Bachelor of Arts / Bachelor of Science in Physics
The Department of Physics is one of the original departments of UT Dallas. The department grew from the Southwest Center for Advanced Studies, a research institute started in 1961 by Texas Instruments (TI) scientists and engineers. Close ties to TI continue to this day as evidenced by the Natural Science and Engineering Research Laboratory, a 192,000-square-foot research facility designed in cooperation with TI.
Our faculty includes world-renowned experts in space science, cosmology and astrophysics, particle and high-energy physics, nanotechnology and materials science, among others. Faculty members are affiliated with and conduct research at physics facilities worldwide, including the Large Hadron Collider.
Physics graduates from UT Dallas arrive at graduate school or in the workforce prepared to work in the vast array of fields open to modern graduates with a background in physics. Nanotechnology and other contemporary and emerging disciplines are covered throughout the educational process, which ensures that our graduates are ready to excel in highly competitive, sophisticated science environments.
The University’s Career Center is an important resource for students. Licensed counselors are available to provide strategies for mastering job interviews, writing professional cover letters and resumes and connecting with campus recruiters, among other services.
Physics at UT Dallas
Differences between BS and BA degrees:
- The BS degree in physics is the foundation degree for students interested in pursuing further study of physics or a closely related field in graduate school. The degree requires 42 hours from the University’s core curriculum, 66 hours in the major, plus electives to total the 120 credit hours needed to graduate.
- Students obtaining the BA degree generally use physics as a background for study in other fields. These may include graduate studies in biotechnology, medicine, geophysics, aerospace, nanoscale technologies, patent law and various aspects of the financial world. The lower-division course requirements for the BA degree are the same as those for the BS degree. At the upper-division level, 15 hours of advanced physics courses are replaced with 15 hours of science electives.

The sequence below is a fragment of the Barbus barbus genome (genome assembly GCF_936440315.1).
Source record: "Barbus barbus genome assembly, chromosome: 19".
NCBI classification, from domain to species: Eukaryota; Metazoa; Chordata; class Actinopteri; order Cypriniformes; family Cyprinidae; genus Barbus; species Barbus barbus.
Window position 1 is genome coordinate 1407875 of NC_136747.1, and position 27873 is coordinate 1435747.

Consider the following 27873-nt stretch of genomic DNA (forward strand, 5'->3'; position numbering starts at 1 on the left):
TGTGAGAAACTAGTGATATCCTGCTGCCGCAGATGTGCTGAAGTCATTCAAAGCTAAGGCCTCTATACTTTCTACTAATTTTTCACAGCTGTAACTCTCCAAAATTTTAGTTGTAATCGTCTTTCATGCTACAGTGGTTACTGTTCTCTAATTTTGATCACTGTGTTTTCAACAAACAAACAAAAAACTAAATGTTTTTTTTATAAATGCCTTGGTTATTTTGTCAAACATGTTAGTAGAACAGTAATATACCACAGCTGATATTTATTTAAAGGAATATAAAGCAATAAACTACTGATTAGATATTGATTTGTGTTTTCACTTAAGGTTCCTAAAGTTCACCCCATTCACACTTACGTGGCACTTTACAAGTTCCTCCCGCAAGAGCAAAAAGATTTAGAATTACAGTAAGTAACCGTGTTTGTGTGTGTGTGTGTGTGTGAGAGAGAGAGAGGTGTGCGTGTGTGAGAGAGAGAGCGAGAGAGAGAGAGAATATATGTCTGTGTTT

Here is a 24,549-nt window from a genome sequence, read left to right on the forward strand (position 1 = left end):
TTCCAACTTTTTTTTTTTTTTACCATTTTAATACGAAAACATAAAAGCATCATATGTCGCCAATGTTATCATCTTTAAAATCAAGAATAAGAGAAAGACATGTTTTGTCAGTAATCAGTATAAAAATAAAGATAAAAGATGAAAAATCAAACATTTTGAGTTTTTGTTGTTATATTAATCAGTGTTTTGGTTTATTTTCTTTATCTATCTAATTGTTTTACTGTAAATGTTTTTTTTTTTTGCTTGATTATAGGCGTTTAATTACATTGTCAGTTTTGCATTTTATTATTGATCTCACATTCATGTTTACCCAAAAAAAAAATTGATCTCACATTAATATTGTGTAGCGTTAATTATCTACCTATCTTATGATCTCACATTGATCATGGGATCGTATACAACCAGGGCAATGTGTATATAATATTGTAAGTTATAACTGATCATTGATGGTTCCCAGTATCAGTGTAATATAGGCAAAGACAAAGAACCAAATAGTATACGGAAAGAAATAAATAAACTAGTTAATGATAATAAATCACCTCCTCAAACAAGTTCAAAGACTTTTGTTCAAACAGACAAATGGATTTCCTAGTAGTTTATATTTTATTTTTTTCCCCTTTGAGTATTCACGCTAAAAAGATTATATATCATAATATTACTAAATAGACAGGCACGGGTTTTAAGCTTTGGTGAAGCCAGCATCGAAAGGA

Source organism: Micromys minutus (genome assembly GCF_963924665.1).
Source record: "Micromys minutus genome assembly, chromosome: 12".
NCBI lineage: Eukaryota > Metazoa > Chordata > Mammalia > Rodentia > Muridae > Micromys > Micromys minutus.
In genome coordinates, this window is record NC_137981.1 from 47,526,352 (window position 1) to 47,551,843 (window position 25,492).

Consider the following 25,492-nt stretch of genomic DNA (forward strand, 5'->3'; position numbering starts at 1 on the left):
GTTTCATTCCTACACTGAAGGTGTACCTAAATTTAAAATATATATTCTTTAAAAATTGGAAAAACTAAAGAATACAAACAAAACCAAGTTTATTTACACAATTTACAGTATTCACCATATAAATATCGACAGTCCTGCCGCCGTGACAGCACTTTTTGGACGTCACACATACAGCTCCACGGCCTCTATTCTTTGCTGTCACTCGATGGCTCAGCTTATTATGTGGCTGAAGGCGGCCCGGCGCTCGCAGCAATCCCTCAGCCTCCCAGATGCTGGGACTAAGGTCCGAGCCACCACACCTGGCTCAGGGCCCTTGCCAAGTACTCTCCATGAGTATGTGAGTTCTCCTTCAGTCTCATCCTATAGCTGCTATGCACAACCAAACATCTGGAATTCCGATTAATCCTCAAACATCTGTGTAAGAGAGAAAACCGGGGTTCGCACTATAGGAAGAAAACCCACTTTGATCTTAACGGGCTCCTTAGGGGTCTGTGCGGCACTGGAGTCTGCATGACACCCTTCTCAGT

High School Preparation
High school students need an interest in science and an aptitude for physics, chemistry and mathematics. A background in these classes will help ensure success at the undergraduate level. Entering freshmen need a minimum of three and a half years of math, including trigonometry, and three years of science beyond physical science.
Quick Facts about the School of Natural Sciences and Mathematics
UT Dallas’ School of Natural Sciences and Mathematics offers degree programs for undergraduate and graduate students in biology, chemistry, geosciences, mathematics and physics. In addition to regular coursework, undergraduates are encouraged to participate in research alongside the faculty and graduate students. From the world-renowned Alan G. MacDiarmid NanoTech Institute, headed by Dr. Ray Baughman, to the William B. Hanson Center for Space Sciences — where Dr. John Hoffman helped discover water on Mars — the science education at UT Dallas is a hands-on, high quality experience for undergraduates and graduate students alike.
The UTeach Dallas program offers students the opportunity to complete the requirements for high school teacher certification along with their regular BS or BA degrees.
- Established in 1975.
- Six departments.
- More than 3,200 students.
- 30 degrees offered.
- Faculty include a Nobel Prize winner and a member of the National Academy of Engineering.
*Joint program between the School of Natural Sciences and Mathematics and Erik Jonsson School of Engineering and Computer Science.
Postbaccalaureate certificate in biomedical science graduate certification in data science
Fast Track to Graduate School
The Fast Track program enables exceptionally gifted UT Dallas students to include master’s level courses in their undergraduate degree plans. Students who meet the requirements for admission to graduate school and the minimum GPA requirement for their major can take up to 15 hours of graduate level coursework that can apply toward their undergraduate and graduate level coursework. To take graduate courses in the Fast Track program upper-division undergraduates must have completed 90 semester credit hours and petition their associate dean for permission to take graduate courses.